The FBI and Secret Service agents made their way through the streets of San Francisco’s foggy Richmond District neighborhood, about two miles from the Golden Gate Bridge, toward a narrow Victorian house that looked like it had tumbled out of the shadows of Alfred Hitchcock’s imagination. The building rose two floors to a sharply pitched roof; nearly every inch of the exterior had been painted the color of midnight.
The agencies had spent the better part of two weeks in October 1980 pursuing a case that had all the ingredients of a potential media firestorm, one that could stir up the country’s most traumatic political memories. Now—on Halloween—their digging had led investigators here, to 6114 California Street.
It was called the Black House, and stories about what went on behind its walls had been the subject of curiosity and speculation for more than a decade. The agents climbed a brick staircase, and knocked on the jet-black front door.
They were soon met by a bald, middle-aged man with a goatee: Anton Szandor LaVey. No introductions were necessary. LaVey, the high priest of the Church of Satan, was once rumored to have played a mystical role in the death of a former Hollywood star. He’d been expecting these agents to pay him a visit.
A day earlier, Senator Ted Kennedy had left San Francisco after campaigning for President Jimmy Carter, whose general election showdown with Ronald Reagan was inching closer. It had been a long, tumultuous year for Kennedy, who was then in his late 40s. He’d tried to wrest the Democratic presidential nomination from Carter; when that bid failed, Kennedy resorted to playing the role of a good party soldier, summoning the remnants of his family’s old Camelot magic as he crisscrossed the country to win over voters for Carter.
Running for president had also awakened a fear that Kennedy had tried to hide even from his closest confidants: that he would be assassinated, just like his brothers, President John F. Kennedy and Sen. Robert F. Kennedy. Anonymous tormentors had been sending Ted Kennedy handwritten threats since the late 1960s. “Teddy has to die,” promised a note that was once mailed to his father. The death threats only multiplied when Kennedy was on the campaign trail in 1980. “He had to be conscious of it. There was always a danger,” Bob Shrum, Kennedy’s former press secretary and speechwriter, remembers. “There were always nuts out there, and that’s just the way it was.”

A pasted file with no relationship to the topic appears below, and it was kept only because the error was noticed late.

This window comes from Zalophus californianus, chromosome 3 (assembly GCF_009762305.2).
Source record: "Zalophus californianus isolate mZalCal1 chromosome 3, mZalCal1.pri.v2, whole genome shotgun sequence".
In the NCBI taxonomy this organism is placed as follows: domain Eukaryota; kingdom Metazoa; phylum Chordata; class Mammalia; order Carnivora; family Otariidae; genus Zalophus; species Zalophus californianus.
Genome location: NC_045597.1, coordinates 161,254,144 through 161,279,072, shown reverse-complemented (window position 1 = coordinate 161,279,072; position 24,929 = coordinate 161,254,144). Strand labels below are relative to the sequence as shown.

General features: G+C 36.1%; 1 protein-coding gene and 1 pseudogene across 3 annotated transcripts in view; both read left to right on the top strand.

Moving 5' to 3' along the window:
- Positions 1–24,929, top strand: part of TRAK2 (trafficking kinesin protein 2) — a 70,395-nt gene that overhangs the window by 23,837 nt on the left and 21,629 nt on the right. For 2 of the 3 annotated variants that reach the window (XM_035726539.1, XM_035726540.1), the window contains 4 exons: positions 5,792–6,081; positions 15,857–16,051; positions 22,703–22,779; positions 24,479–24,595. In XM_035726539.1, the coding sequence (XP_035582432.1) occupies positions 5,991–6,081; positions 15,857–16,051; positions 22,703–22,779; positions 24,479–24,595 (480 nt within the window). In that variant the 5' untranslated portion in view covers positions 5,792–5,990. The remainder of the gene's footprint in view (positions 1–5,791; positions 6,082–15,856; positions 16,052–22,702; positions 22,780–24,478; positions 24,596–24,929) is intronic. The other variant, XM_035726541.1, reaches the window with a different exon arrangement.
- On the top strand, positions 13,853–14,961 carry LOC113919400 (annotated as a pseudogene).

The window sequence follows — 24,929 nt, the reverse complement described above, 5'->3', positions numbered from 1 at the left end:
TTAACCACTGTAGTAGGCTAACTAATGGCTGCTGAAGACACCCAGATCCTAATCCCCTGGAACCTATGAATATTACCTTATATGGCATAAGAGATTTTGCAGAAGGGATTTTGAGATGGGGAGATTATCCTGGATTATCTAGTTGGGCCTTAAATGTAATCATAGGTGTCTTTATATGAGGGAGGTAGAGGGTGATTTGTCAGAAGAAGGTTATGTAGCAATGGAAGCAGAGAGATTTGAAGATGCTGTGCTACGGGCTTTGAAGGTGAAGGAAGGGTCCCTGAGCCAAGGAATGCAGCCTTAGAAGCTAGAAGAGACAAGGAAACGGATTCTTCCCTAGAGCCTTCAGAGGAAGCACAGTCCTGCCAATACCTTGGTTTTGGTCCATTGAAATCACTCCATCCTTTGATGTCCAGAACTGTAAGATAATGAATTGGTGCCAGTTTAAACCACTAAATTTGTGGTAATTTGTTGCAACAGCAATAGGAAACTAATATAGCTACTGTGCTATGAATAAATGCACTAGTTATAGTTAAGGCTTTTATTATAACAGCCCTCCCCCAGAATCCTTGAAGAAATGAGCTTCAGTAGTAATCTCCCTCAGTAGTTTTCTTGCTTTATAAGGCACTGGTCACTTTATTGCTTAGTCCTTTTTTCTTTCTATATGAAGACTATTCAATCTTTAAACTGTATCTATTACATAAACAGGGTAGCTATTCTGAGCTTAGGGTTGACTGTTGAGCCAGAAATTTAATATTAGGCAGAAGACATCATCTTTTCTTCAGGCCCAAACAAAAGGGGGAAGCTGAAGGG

What Kennedy, Shrum and a handful of other staffers didn’t know was that one morning that October, teletype machines had clattered to life in FBI field offices across the country with a fresh transmission, seven pages’ worth of new intelligence information. The bottom of the first page contained a stark message: “SENATOR EDWARD KENNEDY — VICTIM, CONGRESSIONAL ASSASSINATION STATUTE.”
An informant had contacted the FBI office in downtown Chicago and explained that a plot to murder Kennedy was being set in motion. It’s a story that has never been told until now, a bizarre piece of history that became public only when I discovered records of the investigation that the FBI quietly released in June in The Vault, the bureau’s online FOIA library. The files outlined a scheme that supposedly involved money, drugs and the mob. And according to the informant, the ringleader—the man who allegedly wanted Ted Kennedy dead—was none other than Anton LaVey.